Georgia trying to stay motivated during lull in schedule
ATHENS, Ga. -- Vince Dooley was master of the buildup -- the art of making a weak opponent sound like a potential champion.
Maybe he should pass along some tips to Georgia coach Mark Richt.
Riding high after a resounding victory over Tennessee, the fourth-ranked Bulldogs (5-1, 3-1 Southeastern Conference) have reached a lull in their schedule.
On Saturday, Georgia will meet perennial SEC doormat Vanderbilt (1-6, 0-3). The following week, it's the homecoming game against I-A interloper UAB (3-3).
Can a team with its eye on winning another league title and possibly the national championship stay motivated for these two games? Just listen to Dooley, who coached the Bulldogs for 25 years and is now the athletic director.
"I saw the potential for what a team could do on its best day," Dooley said. "I always tried to get my team ready to play a team that was playing its best. Of course, sometimes they didn't play their best. But I always tried to prepare that way."
This might be a good time to have a screamer of a head coach, but that's not Richt.
With sleepy eyes and a laid-back demeanor, he often seems like anything but a football coach. Fiery speeches and catchy motivational techniques aren't part of the repertoire. His most notable catch-phrase is "Finish The Drill."
"I believe more in preparation than motivation," Richt said. "If it comes down to giving a speech or spending five more minutes working on the game plan, I'd rather work on the game plan."
At Georgia, hard work, repetition and attention to detail are the main objectives in practice. Richt believes those attributes last longer than some "Win one for the Gipper" rant.
"We're always trying to create good habits in practice," Richt said. "Then you'll be more likely to make the right decision when the emotion dies down or if you're tired.
"You can't stay emotionally high for every game of the year. You just can't do it. And you certainly can't do it for 60 minutes a game."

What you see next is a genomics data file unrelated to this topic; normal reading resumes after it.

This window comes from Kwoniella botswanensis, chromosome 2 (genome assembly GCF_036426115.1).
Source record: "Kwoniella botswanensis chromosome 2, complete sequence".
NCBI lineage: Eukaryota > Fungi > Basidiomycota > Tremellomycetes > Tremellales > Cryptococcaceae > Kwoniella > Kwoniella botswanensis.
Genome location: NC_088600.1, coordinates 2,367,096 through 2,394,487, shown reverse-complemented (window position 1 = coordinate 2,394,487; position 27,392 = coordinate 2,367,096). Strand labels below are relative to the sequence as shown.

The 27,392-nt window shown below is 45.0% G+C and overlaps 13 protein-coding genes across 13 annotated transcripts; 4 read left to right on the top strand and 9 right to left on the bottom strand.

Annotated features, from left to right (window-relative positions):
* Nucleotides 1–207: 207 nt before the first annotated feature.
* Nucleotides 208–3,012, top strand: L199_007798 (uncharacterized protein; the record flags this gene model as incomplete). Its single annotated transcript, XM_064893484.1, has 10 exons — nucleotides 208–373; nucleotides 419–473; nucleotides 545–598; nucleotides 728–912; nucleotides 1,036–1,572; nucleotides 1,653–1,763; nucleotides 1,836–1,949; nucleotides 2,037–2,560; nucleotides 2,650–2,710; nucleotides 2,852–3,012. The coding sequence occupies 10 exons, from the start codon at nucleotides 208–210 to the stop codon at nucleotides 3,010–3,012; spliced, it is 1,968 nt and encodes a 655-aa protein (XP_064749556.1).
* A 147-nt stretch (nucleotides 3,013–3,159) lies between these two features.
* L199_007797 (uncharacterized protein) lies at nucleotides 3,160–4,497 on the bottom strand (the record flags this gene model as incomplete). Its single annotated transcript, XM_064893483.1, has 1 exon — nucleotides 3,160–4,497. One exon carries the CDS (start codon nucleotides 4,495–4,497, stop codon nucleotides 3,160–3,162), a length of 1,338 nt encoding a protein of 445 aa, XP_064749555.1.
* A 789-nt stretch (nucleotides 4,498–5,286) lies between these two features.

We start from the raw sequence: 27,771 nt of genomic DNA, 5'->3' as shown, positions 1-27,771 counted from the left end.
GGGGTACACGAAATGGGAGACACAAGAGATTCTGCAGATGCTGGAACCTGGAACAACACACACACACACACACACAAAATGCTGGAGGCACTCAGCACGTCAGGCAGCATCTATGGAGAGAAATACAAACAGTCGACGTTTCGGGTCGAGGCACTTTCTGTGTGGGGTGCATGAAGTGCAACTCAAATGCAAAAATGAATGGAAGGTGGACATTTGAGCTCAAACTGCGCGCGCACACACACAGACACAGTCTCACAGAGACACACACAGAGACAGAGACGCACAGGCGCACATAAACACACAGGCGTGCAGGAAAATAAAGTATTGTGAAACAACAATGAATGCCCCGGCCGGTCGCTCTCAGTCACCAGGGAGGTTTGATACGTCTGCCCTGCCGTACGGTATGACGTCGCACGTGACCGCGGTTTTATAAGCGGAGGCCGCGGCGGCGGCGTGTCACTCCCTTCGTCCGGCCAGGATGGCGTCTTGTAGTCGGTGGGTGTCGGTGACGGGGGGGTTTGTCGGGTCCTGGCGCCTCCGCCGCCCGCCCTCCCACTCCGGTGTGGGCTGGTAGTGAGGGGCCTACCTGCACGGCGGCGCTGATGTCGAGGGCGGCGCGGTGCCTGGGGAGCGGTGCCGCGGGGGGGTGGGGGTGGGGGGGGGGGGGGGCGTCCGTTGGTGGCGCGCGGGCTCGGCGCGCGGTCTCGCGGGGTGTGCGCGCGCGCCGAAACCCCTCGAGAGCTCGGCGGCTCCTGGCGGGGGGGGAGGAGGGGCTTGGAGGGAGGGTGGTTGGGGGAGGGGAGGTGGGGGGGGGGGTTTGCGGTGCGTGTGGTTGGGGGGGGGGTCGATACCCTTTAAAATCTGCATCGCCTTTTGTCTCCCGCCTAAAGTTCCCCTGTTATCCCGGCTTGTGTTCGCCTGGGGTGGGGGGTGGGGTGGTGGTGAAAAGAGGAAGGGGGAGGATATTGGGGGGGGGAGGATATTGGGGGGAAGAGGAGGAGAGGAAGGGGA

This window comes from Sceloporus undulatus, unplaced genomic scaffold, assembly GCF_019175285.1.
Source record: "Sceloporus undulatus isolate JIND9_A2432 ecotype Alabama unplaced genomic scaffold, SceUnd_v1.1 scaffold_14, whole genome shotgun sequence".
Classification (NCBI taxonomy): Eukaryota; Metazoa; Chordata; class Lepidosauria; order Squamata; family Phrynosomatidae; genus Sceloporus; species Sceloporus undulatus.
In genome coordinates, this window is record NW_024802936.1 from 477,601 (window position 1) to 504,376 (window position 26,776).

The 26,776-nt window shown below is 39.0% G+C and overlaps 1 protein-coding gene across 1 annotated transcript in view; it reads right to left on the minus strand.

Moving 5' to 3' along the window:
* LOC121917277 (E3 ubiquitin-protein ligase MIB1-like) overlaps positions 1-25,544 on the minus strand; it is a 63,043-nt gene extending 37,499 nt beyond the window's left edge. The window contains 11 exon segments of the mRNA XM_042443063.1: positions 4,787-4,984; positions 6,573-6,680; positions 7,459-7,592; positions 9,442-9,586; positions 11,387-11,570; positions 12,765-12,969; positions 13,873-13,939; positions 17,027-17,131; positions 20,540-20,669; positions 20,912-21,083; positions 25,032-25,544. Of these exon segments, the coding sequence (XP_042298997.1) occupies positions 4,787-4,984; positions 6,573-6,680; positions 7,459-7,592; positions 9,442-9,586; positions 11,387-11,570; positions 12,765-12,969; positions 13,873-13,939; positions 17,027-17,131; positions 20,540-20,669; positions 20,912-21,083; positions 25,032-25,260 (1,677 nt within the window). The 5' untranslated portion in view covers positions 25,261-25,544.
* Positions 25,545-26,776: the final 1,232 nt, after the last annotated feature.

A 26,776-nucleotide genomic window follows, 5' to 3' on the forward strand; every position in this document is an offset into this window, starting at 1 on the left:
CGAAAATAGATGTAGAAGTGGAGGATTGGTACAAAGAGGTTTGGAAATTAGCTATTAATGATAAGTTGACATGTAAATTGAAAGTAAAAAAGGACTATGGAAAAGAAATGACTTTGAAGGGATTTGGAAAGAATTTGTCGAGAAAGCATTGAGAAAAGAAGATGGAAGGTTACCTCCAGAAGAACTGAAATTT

Still, to make sure his players weren't feeling too good about themselves, Richt broke out the dreaded "mat drills" at Monday night's practice. The players had to run through a grueling series of agility exercises that are normally a part of the offseason routine.
"I think that got their attention," Richt said.
The head coach also has surrounded himself with plenty of high-energy assistants, including defensive coordinator Brian VanGorder and defensive end coach Jon Fabris. They aren't the least bit shy about getting in a player's face, serving as bad cops to Richt's good cop.
Receiver Fred Gibson isn't concerned about the Bulldogs letting up in the next two games or looking ahead to more important games down the road against Florida, Auburn and Georgia Tech.
"We're treating this week just like last week," he said. "This team has its eyes on the prize. We're first in the SEC East. If we want to continue that success, want to continue winning, we can't let up."
While the shoe doesn't always fit, Richt is trying to keep his foot on the pedal, sounding downright Dooleyesque with his description of Vandy's offense.
"Coach VanGorder is not going to get a lot of sleep this week," Richt said. "We're trying to get a grip on how to slow them down right now."
For the record, Vandy ranks next-to-last in the conference and 81st nationally in scoring.
While the Commodores haven't had a winning season since 1982, their quarterback doesn't expect to face a Georgia team that's less than its best.
"They're not going to come in here and take us lightly," Jay Cutler said. "They have too much at risk."
By routing Tennessee 41-14, the Bulldogs put themselves in an enviable position heading into the second half of the season. By winning out, they would return to the SEC championship game in Atlanta for the second year in a row.
On a larger scale, a spate of upsets last weekend propelled the Bulldogs back into the national championship race -- just three weeks after a 17-10 loss at LSU.
"It happened fast," Richt said. "Last year, we were 8-0 and ranked fifth in the country. Now, we're 5-1 and already up to fourth. I can't say we haven't thought about it. We see it. We know where we are. We're excited about it. If we're a responsible team, we'll play even harder."
A championship? Hmm, that sounds like the best motivation of all.
This story is from ESPN.com's automated news wire. Wire index